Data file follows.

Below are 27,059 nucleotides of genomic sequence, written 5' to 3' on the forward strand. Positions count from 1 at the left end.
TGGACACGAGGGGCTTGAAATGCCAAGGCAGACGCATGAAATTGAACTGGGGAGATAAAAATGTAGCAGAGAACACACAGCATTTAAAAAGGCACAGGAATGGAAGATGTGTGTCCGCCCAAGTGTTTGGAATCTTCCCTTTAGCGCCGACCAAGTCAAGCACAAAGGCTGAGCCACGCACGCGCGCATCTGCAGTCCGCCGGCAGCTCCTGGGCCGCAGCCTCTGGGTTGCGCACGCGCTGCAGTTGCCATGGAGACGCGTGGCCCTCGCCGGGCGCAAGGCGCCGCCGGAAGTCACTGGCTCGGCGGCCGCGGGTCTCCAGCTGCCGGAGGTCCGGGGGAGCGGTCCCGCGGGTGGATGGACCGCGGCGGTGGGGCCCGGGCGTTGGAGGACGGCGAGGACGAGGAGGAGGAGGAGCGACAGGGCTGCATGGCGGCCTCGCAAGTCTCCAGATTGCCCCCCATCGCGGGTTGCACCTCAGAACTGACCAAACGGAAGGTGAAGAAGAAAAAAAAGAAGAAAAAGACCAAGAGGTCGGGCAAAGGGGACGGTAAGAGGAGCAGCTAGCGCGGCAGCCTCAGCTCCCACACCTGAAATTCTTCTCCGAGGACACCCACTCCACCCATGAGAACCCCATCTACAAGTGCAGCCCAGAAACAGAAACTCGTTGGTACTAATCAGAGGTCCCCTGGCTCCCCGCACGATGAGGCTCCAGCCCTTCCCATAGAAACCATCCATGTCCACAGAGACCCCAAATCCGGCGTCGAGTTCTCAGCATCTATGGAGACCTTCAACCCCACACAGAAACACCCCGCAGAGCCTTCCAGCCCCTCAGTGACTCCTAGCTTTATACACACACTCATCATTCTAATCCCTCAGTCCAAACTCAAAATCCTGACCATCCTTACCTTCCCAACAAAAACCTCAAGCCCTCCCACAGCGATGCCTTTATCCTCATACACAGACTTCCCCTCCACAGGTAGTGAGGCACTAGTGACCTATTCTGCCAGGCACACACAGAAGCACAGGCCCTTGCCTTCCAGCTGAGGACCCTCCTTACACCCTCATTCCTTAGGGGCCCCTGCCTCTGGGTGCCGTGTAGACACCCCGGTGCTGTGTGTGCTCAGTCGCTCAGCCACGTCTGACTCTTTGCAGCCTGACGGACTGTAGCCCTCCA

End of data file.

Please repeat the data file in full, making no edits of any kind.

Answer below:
Below are 27,059 nucleotides of genomic sequence, written 5' to 3' on the forward strand. Positions count from 1 at the left end.
TGGACACGAGGGGCTTGAAATGCCAAGGCAGACGCATGAAATTGAACTGGGGAGATAAAAATGTAGCAGAGAACACACAGCATTTAAAAAGGCACAGGAATGGAAGATGTGTGTCCGCCCAAGTGTTTGGAATCTTCCCTTTAGCGCCGACCAAGTCAAGCACAAAGGCTGAGCCACGCACGCGCGCATCTGCAGTCCGCCGGCAGCTCCTGGGCCGCAGCCTCTGGGTTGCGCACGCGCTGCAGTTGCCATGGAGACGCGTGGCCCTCGCCGGGCGCAAGGCGCCGCCGGAAGTCACTGGCTCGGCGGCCGCGGGTCTCCAGCTGCCGGAGGTCCGGGGGAGCGGTCCCGCGGGTGGATGGACCGCGGCGGTGGGGCCCGGGCGTTGGAGGACGGCGAGGACGAGGAGGAGGAGGAGCGACAGGGCTGCATGGCGGCCTCGCAAGTCTCCAGATTGCCCCCCATCGCGGGTTGCACCTCAGAACTGACCAAACGGAAGGTGAAGAAGAAAAAAAAGAAGAAAAAGACCAAGAGGTCGGGCAAAGGGGACGGTAAGAGGAGCAGCTAGCGCGGCAGCCTCAGCTCCCACACCTGAAATTCTTCTCCGAGGACACCCACTCCACCCATGAGAACCCCATCTACAAGTGCAGCCCAGAAACAGAAACTCGTTGGTACTAATCAGAGGTCCCCTGGCTCCCCGCACGATGAGGCTCCAGCCCTTCCCATAGAAACCATCCATGTCCACAGAGACCCCAAATCCGGCGTCGAGTTCTCAGCATCTATGGAGACCTTCAACCCCACACAGAAACACCCCGCAGAGCCTTCCAGCCCCTCAGTGACTCCTAGCTTTATACACACACTCATCATTCTAATCCCTCAGTCCAAACTCAAAATCCTGACCATCCTTACCTTCCCAACAAAAACCTCAAGCCCTCCCACAGCGATGCCTTTATCCTCATACACAGACTTCCCCTCCACAGGTAGTGAGGCACTAGTGACCTATTCTGCCAGGCACACACAGAAGCACAGGCCCTTGCCTTCCAGCTGAGGACCCTCCTTACACCCTCATTCCTTAGGGGCCCCTGCCTCTGGGTGCCGTGTAGACACCCCGGTGCTGTGTGTGCTCAGTCGCTCAGCCACGTCTGACTCTTTGCAGCCTGACGGACTGTAGCCCTCCA